Newspaper ban is counterproductive
Posted Tuesday, October 1 2013 at 01:00
The Tanzanian government has banned Mwananchi - Daily Monitor’s sister newspaper - from production for three weeks. The Friday action, that also affected Mtanzania newspaper (banned for three months), follows accusation from government that the papers published material that had ‘incitement and peace-disruptive’ content.
For Mwananchi, one of the trouble stories was about a new government salary structure, which was based on a ‘confidential’ government document. The second article ran under the headline, ‘Muslims pray under heavy security presence’. According to the Tanzanian government, the story, which was accompanied by a photo of a ‘fierce-looking dog’, created an impression that the police had deployed dogs in places of worship.
This action, which came just a day to the International Right to Know Day, celebrated on September 28, portrays the shaky position the media, especially in Africa, continue to suffer under different governments.
The need for responsible media notwithstanding, banning a newspaper from production, does not undo the purported wrong committed, but disrupts the provision of information role of the media, economic influences that the papers make to the country, but also raises questions about government’s dealings.
It is not in doubt that a free press is an ingredient to and indicator of good governance and democracy. Sadly though, most governments still thrive on the culture of secrecy in disregard to existing laws on Access to Information and international commitments to free press.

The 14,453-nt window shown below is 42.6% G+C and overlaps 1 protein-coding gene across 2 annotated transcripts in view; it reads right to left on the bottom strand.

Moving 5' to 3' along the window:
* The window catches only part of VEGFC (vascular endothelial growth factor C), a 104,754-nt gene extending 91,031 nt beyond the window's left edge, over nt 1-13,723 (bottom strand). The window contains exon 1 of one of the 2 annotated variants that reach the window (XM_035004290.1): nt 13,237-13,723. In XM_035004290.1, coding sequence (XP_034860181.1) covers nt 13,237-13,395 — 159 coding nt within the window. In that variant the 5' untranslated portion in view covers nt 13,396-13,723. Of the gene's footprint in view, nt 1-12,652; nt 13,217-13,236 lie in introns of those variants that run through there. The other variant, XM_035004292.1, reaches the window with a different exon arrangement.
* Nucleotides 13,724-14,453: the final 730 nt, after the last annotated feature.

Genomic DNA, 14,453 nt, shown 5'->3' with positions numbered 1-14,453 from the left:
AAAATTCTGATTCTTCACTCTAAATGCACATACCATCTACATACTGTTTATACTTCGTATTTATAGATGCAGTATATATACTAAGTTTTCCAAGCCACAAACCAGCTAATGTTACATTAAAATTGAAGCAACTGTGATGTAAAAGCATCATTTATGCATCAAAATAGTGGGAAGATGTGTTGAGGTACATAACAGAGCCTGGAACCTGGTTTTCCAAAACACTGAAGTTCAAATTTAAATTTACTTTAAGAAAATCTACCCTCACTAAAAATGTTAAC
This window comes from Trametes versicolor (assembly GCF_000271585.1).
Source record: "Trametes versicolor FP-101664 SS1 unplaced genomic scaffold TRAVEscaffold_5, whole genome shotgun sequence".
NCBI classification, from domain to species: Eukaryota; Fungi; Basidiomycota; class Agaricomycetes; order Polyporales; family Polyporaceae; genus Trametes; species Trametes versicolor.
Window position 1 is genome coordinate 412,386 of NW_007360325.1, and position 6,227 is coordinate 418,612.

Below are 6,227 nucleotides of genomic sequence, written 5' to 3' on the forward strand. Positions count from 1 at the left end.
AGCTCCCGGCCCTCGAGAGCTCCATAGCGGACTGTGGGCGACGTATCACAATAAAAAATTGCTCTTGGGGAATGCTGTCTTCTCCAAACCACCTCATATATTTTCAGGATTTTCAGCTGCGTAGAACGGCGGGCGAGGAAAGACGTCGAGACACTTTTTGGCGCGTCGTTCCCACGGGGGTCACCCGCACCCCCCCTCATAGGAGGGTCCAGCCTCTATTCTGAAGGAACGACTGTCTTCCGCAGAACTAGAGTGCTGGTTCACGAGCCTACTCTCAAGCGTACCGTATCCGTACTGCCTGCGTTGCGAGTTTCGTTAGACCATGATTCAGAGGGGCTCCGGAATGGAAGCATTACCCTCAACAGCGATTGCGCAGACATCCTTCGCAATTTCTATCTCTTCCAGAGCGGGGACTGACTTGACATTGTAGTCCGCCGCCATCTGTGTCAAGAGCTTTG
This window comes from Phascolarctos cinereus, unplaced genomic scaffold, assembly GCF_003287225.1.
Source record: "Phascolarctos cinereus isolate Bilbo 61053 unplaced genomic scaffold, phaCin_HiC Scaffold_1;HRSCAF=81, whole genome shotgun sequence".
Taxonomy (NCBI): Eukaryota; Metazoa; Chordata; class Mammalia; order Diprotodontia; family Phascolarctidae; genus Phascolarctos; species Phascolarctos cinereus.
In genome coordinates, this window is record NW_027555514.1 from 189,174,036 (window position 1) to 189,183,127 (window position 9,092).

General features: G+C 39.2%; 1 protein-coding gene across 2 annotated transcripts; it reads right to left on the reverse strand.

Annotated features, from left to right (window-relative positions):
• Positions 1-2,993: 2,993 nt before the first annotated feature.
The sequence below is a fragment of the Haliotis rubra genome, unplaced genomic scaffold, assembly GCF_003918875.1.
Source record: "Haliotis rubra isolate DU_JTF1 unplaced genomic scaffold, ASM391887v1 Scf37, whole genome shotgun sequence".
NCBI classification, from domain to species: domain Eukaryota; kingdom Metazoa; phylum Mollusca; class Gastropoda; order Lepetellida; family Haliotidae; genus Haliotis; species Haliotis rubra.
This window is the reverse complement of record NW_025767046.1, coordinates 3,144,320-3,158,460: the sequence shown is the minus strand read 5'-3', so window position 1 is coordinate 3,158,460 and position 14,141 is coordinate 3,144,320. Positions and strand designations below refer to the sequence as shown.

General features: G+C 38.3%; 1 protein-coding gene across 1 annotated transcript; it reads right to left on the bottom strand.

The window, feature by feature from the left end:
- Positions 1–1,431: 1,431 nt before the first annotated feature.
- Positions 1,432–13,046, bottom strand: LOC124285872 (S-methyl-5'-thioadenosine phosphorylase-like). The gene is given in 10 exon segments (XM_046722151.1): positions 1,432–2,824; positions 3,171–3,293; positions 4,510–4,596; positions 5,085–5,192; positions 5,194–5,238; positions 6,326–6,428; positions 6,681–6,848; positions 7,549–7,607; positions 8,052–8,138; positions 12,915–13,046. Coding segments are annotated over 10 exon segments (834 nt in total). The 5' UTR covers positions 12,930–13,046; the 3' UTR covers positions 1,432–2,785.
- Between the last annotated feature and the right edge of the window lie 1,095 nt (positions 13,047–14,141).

In Uganda, threats by government against media houses, closures and inhibiting laws, have continued to threaten the media’s watchdog role, despite the laudable number of media outlets.
It is therefore important that governments, through their information ministries and departments, remind themselves about the importance of free media and use the same to advance their programmes by keeping the public informed about the goings-on in the country.
A government that has a phobia for the media, and one that uses every opportunity to take a swipe at media outlets, risks raising eyebrows about its actions.
Therefore, instead of closing media houses and issuing threats, governments should, at all times, show that it has nothing to hide. That way, the media, which should be driven by a societal responsibility, will do its work without unnecessary roadblocks.